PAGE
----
History Wars Civil War

What Ulysses S. Grant taught us about the most successful failure

Commanding General Grant at the Battle of Cold Harbor, June 1864. (Library of Congress)

Some people are born for greatness. And great failure. Their inspiring moment in time becomes sandwiched between abysmal mistakes.

Ulysses S. Grant comes to mind.

From poverty before the Civil War, to a scandal-plagued presidency, Grant rode into destiny just when his country needed such a man most.

Perhaps the key to understanding Grant comes when we consider that he had two traits critical to eventual success: perseverance and focus. 

Grant needed both in order to move forward professionally and personally, and he used them like a master. He persevered through business failures (and a, shall we say, uneven presidency), aided by that rare quality: focus. Great minds are able in difficult moments to remain steady. Even his famous drinking habit abated when it counted. A friend noted during the war that when things got most tense, Grant wouldn’t touch liquor. Whether it is prayer that helps us steady ourselves, or a more secular “centering the mind” concept, focus has the benefit of helping in practical ways—you get a vital task finished—and it provides what we can call emotional momentum. You know that you will one day emerge from the dark forest into the sunshine.

Portrait of Ulysses S. Grant by Mathew Brady, 1870–1880. (Public domain)

U.S. Grant did that many times.

The writer Ron Chernow describes a young Grant as “forgettable and colorless.” In the years just before the Civil War, he managed a failing farm and, incredibly, was reduced to selling firewood on the street corner in order to put food on the table.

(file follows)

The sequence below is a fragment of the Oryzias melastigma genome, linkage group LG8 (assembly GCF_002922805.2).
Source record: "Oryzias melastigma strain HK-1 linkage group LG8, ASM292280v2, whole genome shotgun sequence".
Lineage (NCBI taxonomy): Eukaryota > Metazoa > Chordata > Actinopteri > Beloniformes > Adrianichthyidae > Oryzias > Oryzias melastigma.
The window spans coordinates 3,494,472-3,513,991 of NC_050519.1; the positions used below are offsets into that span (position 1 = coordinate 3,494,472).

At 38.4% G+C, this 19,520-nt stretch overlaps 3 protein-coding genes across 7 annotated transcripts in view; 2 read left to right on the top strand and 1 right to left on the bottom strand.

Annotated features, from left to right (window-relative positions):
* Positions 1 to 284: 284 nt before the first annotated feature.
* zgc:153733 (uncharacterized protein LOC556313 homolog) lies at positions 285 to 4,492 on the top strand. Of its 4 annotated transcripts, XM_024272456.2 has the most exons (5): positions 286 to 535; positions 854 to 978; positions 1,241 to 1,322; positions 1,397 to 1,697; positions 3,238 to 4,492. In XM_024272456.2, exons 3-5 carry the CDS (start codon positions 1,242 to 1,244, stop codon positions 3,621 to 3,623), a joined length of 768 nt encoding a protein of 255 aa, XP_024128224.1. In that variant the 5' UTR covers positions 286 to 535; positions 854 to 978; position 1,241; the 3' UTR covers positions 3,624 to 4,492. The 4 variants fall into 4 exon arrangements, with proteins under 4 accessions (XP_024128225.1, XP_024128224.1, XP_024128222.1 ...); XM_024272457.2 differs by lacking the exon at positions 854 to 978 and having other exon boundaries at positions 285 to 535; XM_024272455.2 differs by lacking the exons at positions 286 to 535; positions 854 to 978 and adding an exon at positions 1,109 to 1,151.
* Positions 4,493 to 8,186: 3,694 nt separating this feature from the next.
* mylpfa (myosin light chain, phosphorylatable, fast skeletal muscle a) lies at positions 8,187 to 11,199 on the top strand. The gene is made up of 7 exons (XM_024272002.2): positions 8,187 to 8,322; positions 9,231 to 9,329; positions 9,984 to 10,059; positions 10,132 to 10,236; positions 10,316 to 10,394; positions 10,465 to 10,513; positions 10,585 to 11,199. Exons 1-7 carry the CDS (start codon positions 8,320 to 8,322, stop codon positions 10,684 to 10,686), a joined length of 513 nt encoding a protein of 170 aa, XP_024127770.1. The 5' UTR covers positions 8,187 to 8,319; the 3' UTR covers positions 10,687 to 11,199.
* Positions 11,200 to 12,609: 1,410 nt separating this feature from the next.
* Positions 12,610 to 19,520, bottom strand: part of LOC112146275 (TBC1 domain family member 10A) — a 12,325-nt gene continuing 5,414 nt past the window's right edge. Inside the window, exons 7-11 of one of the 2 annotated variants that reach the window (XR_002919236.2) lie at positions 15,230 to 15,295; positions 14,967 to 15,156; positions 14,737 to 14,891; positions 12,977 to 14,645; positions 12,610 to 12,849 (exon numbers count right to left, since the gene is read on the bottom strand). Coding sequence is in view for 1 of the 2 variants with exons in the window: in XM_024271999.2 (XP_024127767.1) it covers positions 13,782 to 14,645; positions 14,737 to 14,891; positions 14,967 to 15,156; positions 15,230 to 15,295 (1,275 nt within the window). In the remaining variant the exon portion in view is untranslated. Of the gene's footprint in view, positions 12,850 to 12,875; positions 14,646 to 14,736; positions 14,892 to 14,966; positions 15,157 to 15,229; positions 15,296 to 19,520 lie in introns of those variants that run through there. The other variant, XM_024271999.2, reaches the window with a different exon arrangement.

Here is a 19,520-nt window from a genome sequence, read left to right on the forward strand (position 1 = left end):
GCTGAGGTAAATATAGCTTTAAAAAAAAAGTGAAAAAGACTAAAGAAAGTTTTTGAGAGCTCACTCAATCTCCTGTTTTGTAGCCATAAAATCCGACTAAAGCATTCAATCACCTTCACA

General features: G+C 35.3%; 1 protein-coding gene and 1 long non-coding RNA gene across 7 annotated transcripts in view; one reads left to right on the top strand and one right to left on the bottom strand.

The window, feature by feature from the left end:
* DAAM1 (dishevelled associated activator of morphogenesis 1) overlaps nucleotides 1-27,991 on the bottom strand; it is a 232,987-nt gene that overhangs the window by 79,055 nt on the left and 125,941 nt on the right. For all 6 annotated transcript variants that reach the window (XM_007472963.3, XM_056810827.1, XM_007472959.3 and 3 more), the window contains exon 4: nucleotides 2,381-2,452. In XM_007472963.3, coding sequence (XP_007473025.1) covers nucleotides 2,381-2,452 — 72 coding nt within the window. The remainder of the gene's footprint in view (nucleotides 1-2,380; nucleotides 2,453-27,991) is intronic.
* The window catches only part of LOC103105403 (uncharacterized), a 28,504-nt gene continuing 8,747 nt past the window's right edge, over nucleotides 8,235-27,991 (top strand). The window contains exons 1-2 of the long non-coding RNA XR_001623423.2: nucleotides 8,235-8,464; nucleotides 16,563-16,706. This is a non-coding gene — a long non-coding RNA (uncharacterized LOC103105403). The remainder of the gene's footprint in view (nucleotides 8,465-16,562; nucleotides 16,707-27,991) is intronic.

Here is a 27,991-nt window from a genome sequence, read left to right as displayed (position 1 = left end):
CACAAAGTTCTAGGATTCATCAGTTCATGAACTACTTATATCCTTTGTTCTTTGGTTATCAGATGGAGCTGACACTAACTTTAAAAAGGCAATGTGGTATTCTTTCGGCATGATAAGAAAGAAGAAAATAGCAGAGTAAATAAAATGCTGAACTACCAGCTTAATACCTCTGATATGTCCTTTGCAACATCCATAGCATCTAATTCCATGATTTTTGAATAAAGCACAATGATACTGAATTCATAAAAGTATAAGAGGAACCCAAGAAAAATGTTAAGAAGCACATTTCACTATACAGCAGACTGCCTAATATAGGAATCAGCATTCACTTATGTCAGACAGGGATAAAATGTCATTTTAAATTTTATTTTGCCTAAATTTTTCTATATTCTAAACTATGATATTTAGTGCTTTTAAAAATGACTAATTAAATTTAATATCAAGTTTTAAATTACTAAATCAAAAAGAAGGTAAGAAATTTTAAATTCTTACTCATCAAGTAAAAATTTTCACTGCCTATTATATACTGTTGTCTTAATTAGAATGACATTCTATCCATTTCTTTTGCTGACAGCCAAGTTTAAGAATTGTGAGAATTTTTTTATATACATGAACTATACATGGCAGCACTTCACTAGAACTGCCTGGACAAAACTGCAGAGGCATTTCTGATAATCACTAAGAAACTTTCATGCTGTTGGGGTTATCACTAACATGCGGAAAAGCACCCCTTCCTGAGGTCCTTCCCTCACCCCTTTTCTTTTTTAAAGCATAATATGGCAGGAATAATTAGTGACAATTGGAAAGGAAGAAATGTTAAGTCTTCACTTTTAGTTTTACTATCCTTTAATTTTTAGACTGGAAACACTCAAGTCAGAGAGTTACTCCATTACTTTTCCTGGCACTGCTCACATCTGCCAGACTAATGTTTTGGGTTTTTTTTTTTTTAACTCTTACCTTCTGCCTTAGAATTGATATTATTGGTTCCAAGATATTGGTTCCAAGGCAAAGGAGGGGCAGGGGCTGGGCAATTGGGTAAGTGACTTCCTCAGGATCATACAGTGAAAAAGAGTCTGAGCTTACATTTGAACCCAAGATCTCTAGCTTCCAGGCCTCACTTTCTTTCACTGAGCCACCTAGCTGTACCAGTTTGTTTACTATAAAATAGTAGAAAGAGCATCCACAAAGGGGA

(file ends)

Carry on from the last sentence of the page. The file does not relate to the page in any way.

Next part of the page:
But his moment was coming.

Imagine the dilemma Abraham Lincoln faced in 1864. The vaunted Army of the Potomac, superior to the Confederacy in terms of manpower and munitions, was being under-used by General George McClellan. The commander of that vast army was brilliant in certain ways. Yet his hesitancy on the battlefield was fatal. Lincoln was frustrated. Ol’ Bob Lee (who had turned down the president’s offer of command of Northern armies) was a wizard in combat. A singular strategist, he bedeviled the Yankees time and again. He knew how to use and control a dizzying number of personalities (JEB Stuart, Stonewall Jackson) in order to rack-up landmark victories.

Potential European allies like France were monitoring the America Civil War closely. If Confederate gains reached critical mass and the unthinkable happened, they just might provide desperately needed aid to Lee. 

The United States could cease to exist.

Possessed of his own brilliance, Lincoln gambled big. He sacked McClellan and handed the keys to a relatively unknown general from Illinois. Grant wasted no time, and his victory at Vicksburg allowed the Union forces to coalesce with other talented commanders like William Tecumseh Sherman to see that sunshine through the dense underbrush of bloody war.

Oddly, Grant had more than his share of contradictions. The architect of the brutal campaign to bring the South to its knees, he had been described earlier in life as someone that enjoyed fishing near a tannery in town, but “he was unusually sensitive to pain, and his aversion to taking any form of life was so great that he would not hunt.”

Grant c. 1845–1847. (Public domain)

This seems so incongruous compared to the man that commanded an army that laid waste to the South in Sherman’s famous March to the Sea. Grant gushed over Sherman’s progress of total war, even ignoring his general’s comment that, “I begin to regard the death and mangling of a couple thousand men as a small affair, a kind of morning dash,” in his drive to break the Confederacy. 

It was broken, and Grant, four years later, found himself in the White House. 

Near the end of his life, battling cancer (one observer noted a huge tumor on Grant’s neck “as big as a man’s two fists put together”) the old general blocked-out every pain and setback by agreeing to Mark Twain’s request to write his memoirs. He just beat the deadline by a Herculean writing regimen. The finished, two-volume set provided wealth that enabled his widow to live comfortably for the rest of her life.

On a hot July morning in 1885, the great general broke the cycle of mistakes, ending with triumph. He was mindful of his family and told a visiting pastor, “I’m ready to go.”

With that, a magnificent life drew to a close, and he rode off into history.